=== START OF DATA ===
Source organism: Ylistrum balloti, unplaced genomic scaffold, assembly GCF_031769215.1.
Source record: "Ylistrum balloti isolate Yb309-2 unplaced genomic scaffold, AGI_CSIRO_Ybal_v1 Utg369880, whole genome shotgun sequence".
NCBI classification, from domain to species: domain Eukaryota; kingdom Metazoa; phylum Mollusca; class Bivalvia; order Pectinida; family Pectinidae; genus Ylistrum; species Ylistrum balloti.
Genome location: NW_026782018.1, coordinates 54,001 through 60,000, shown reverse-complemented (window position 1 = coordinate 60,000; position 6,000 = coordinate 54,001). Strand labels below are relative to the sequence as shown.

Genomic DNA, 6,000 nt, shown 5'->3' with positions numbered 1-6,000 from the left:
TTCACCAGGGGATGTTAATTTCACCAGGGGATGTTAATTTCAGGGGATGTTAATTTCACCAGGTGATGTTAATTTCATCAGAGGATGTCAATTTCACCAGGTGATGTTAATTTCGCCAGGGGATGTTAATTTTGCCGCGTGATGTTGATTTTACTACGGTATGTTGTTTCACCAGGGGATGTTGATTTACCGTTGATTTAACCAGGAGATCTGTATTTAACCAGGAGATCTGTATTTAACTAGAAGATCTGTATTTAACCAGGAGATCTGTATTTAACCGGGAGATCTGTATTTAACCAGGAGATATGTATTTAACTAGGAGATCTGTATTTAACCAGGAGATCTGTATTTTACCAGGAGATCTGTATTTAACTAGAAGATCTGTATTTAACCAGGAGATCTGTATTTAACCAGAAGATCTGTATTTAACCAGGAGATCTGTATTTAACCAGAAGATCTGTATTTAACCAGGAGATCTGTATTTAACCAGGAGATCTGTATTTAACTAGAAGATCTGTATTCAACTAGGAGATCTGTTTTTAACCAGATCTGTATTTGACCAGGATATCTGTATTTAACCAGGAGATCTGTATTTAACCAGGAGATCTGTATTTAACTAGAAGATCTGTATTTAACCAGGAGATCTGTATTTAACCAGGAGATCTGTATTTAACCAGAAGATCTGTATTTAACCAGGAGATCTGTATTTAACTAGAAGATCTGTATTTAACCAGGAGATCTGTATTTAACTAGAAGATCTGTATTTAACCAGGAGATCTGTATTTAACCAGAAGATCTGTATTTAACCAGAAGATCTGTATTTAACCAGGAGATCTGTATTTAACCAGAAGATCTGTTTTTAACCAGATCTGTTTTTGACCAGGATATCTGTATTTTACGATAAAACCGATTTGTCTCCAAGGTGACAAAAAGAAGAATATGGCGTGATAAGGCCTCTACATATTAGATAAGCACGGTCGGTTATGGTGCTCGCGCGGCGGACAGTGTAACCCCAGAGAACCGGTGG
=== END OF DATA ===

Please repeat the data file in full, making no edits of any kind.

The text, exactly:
Source organism: Ylistrum balloti, unplaced genomic scaffold, assembly GCF_031769215.1.
Source record: "Ylistrum balloti isolate Yb309-2 unplaced genomic scaffold, AGI_CSIRO_Ybal_v1 Utg369880, whole genome shotgun sequence".
NCBI classification, from domain to species: domain Eukaryota; kingdom Metazoa; phylum Mollusca; class Bivalvia; order Pectinida; family Pectinidae; genus Ylistrum; species Ylistrum balloti.
Genome location: NW_026782018.1, coordinates 54,001 through 60,000, shown reverse-complemented (window position 1 = coordinate 60,000; position 6,000 = coordinate 54,001). Strand labels below are relative to the sequence as shown.

Genomic DNA, 6,000 nt, shown 5'->3' with positions numbered 1-6,000 from the left:
TTCACCAGGGGATGTTAATTTCACCAGGGGATGTTAATTTCAGGGGATGTTAATTTCACCAGGTGATGTTAATTTCATCAGAGGATGTCAATTTCACCAGGTGATGTTAATTTCGCCAGGGGATGTTAATTTTGCCGCGTGATGTTGATTTTACTACGGTATGTTGTTTCACCAGGGGATGTTGATTTACCGTTGATTTAACCAGGAGATCTGTATTTAACCAGGAGATCTGTATTTAACTAGAAGATCTGTATTTAACCAGGAGATCTGTATTTAACCGGGAGATCTGTATTTAACCAGGAGATATGTATTTAACTAGGAGATCTGTATTTAACCAGGAGATCTGTATTTTACCAGGAGATCTGTATTTAACTAGAAGATCTGTATTTAACCAGGAGATCTGTATTTAACCAGAAGATCTGTATTTAACCAGGAGATCTGTATTTAACCAGAAGATCTGTATTTAACCAGGAGATCTGTATTTAACCAGGAGATCTGTATTTAACTAGAAGATCTGTATTCAACTAGGAGATCTGTTTTTAACCAGATCTGTATTTGACCAGGATATCTGTATTTAACCAGGAGATCTGTATTTAACCAGGAGATCTGTATTTAACTAGAAGATCTGTATTTAACCAGGAGATCTGTATTTAACCAGGAGATCTGTATTTAACCAGAAGATCTGTATTTAACCAGGAGATCTGTATTTAACTAGAAGATCTGTATTTAACCAGGAGATCTGTATTTAACTAGAAGATCTGTATTTAACCAGGAGATCTGTATTTAACCAGAAGATCTGTATTTAACCAGAAGATCTGTATTTAACCAGGAGATCTGTATTTAACCAGAAGATCTGTTTTTAACCAGATCTGTTTTTGACCAGGATATCTGTATTTTACGATAAAACCGATTTGTCTCCAAGGTGACAAAAAGAAGAATATGGCGTGATAAGGCCTCTACATATTAGATAAGCACGGTCGGTTATGGTGCTCGCGCGGCGGACAGTGTAACCCCAGAGAACCGGTGG